The Sense 5 tiles give you plenty of info, but I sort of miss seeing the user’s icons that posted them. Also, Google+ is notably lacking from the default tile support. It just doesn’t seem to be supported, much like the old FriendStream. I’m not sure if this is by design, or just still in development.
It’s also evidently possible to have a file that shows it’s zero bytes, generates a preview, but can’t be copied. I found that out when attempting to post a screen shot of the lack of Google+ integration. I’m going to say that bug probably came straight from HTC, as that’s a weird one.
Quadrants looked like they should beat all previous scores, as my FPS were extremely high and smooth, and better than I’d seen before. But it came out at about 80% of my top score, lagging behind on either IO or processing. This was no biggie, since the OS runs like a greased up cheetah and everything other than Facebook seems to fly.
This Sense 5 port seems to be close to done. I’ve read that Bluetooth isn’t working properly, but right now my Bluetooth speaker is miles away, sitting at work.
All in all, I’m amazed at where development is at on the Sense 5 port. It’s looking like it’ll be here in all its unofficial glory soon enough, and unofficially, it’s also supposed to be official at some point in the near future for the non-root crowd. I have that on random Twitter forwards, so count that as you will.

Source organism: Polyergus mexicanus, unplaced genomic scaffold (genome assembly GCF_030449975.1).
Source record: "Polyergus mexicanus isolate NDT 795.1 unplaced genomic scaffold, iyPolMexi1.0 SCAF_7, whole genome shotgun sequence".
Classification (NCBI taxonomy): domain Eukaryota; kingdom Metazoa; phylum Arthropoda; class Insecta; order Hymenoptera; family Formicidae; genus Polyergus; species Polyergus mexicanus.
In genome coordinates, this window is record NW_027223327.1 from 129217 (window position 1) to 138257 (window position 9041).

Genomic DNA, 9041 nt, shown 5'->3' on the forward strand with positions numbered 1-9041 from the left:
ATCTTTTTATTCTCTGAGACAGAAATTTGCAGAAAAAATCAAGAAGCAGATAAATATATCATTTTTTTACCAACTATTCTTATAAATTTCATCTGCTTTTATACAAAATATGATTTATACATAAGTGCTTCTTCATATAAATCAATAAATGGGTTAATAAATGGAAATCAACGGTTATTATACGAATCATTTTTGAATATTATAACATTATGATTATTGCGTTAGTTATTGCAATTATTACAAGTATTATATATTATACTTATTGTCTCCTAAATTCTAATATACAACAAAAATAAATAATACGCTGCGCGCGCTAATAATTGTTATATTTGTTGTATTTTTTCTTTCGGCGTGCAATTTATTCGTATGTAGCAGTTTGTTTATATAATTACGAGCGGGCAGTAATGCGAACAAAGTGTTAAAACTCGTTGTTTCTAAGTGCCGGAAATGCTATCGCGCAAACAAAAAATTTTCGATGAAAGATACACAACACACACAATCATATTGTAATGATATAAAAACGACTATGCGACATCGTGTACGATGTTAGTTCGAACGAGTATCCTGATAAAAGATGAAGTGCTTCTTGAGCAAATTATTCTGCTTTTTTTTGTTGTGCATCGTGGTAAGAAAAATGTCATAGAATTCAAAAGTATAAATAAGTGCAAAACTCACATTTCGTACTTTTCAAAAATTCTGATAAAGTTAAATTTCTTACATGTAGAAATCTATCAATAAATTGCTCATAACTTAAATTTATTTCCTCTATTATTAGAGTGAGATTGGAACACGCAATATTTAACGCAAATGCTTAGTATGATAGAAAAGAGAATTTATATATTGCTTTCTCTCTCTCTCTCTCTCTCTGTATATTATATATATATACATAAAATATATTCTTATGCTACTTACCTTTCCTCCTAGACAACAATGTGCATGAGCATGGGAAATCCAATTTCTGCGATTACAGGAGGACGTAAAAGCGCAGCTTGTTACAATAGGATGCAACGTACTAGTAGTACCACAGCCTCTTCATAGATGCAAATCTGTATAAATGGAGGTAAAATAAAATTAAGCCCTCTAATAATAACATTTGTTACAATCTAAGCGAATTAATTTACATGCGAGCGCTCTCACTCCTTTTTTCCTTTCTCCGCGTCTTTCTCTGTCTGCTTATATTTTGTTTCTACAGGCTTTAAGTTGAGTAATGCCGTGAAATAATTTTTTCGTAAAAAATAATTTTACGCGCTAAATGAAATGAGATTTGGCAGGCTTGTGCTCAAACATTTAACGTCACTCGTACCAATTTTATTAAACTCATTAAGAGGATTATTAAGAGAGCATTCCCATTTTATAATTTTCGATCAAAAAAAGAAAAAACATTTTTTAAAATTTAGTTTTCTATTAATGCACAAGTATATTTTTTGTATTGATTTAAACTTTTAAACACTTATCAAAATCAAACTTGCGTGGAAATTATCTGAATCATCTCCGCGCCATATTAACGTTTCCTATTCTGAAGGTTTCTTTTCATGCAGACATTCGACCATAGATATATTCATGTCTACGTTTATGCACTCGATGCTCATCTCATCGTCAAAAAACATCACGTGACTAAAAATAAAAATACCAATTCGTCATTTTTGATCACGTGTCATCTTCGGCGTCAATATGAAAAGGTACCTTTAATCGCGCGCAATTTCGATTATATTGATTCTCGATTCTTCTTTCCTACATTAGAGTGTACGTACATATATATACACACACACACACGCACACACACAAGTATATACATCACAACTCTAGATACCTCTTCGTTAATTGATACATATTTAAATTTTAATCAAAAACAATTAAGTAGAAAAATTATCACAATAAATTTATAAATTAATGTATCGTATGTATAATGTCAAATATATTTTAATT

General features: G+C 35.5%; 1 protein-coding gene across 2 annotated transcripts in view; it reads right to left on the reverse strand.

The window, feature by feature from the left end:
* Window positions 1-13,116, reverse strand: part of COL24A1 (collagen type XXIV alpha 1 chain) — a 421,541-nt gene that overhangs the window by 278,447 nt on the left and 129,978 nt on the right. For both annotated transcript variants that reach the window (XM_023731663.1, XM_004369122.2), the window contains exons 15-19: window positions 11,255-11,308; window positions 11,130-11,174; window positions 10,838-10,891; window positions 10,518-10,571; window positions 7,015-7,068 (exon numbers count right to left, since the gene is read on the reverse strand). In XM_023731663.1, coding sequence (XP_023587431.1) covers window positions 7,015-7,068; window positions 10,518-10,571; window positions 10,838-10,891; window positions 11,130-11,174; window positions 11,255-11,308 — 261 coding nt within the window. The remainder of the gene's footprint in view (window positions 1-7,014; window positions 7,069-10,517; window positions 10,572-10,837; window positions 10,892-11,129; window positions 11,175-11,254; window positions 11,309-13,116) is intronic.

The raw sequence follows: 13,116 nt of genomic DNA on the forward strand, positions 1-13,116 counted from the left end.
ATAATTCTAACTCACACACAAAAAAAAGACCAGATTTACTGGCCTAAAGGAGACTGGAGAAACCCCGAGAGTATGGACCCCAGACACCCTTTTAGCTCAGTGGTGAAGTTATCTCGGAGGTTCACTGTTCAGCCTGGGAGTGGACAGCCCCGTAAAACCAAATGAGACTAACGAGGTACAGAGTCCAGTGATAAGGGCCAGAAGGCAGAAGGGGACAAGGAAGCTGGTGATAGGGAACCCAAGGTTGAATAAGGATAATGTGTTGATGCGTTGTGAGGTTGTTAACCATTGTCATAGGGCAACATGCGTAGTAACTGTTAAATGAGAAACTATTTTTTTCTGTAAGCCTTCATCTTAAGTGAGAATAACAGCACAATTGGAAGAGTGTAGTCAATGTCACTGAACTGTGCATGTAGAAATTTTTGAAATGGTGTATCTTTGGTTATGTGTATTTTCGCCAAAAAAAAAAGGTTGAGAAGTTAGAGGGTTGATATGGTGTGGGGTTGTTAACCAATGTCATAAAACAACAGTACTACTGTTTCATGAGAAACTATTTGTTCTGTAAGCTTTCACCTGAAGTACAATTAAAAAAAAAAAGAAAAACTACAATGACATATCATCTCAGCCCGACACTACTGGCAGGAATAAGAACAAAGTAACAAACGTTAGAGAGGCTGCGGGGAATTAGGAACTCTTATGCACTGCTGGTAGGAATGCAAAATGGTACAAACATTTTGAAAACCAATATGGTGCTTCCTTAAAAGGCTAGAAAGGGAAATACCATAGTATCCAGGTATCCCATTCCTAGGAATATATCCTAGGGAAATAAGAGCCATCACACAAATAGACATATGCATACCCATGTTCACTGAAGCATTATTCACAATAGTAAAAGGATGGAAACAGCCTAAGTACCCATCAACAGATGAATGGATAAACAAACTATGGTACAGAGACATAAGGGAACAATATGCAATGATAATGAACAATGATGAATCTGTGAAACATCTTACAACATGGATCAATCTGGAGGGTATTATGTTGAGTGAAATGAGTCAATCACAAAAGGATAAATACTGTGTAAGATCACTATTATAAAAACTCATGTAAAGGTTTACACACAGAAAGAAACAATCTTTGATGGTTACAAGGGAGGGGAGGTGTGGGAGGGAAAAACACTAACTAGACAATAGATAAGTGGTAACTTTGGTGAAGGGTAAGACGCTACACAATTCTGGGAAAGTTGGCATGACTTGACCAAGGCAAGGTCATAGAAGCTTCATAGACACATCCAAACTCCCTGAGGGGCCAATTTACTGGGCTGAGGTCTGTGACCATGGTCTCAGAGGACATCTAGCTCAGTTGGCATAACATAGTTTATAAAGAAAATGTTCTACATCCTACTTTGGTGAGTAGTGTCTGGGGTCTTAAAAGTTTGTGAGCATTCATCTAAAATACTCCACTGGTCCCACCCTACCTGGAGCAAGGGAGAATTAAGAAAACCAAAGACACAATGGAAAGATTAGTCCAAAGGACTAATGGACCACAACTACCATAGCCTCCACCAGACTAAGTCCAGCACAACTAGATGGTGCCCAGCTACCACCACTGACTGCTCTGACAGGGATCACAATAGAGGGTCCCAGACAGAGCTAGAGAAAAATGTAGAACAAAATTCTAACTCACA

If you have to try it out before an official release, you’ll need to head over to the development thread, locate the SVN install instructions, find the SVN host, and build it yourself. They’e a bit busy trying to port the thing over completely, and the massive requests for support and help were bogging the thread down to the point where it was a support thread, not a development one.
Sense 5 is, in the end, a pretty neat launcher and a much better operating system than the past few monstrosities that HTC rolled out, but it really feels a bit like they bought and themed Apex Launcher and threw in a live widget for the social integration. It’s a nice visual upgrade, and a nice performance upgrade, but it doesn’t feel like it’s the best visually or performance-wise out there.
I’d rather HTC had stripped everything down to AOSP, released the camera drivers to open source, and built Sense as a completely separate launcher. Then again, I did always want what annoys HTC the most.
I feel like what Sense 5 accomplished was to apologize for what Sense 2-4+ did. It also feels like this social widget page HTC has thrown in is incomplete. That may be just because it’s an early version, a development port, or perhaps I’m missing something completely. With that said, however, I think it’s probably the nicest looking stock deployment you’re going to run in the Android universe. If you like Sense, you’re going to love Sense 5.
In the hour I was running this, I noticed what appeared to be one force close of the browser with no message, and 90% amazing performance, with Facebook ending up being the elephant tied to to Sense 5’s speedboat. As for developers on the port, they’re doing an awesome job bringing this to our phones early. Hopefully there will be some EVO 3D or even EVO 4G love in the near future, as the EVO 4G LTE shouldn’t have all the fun.
If anyone cares to post the SVN setup and links to use here, feel free (unless the developers are objecting to that now). I was considering writing a setup guide for this distro, but decided against it as I couldn’t get SVN to function properly on my machine.
I think you’ll like Sense 5 when you get it. I did, and can’t wait to use it again when it’s even more stable. You can find plenty of information, including download links and SVN setup information, at the link below.[xda-developers]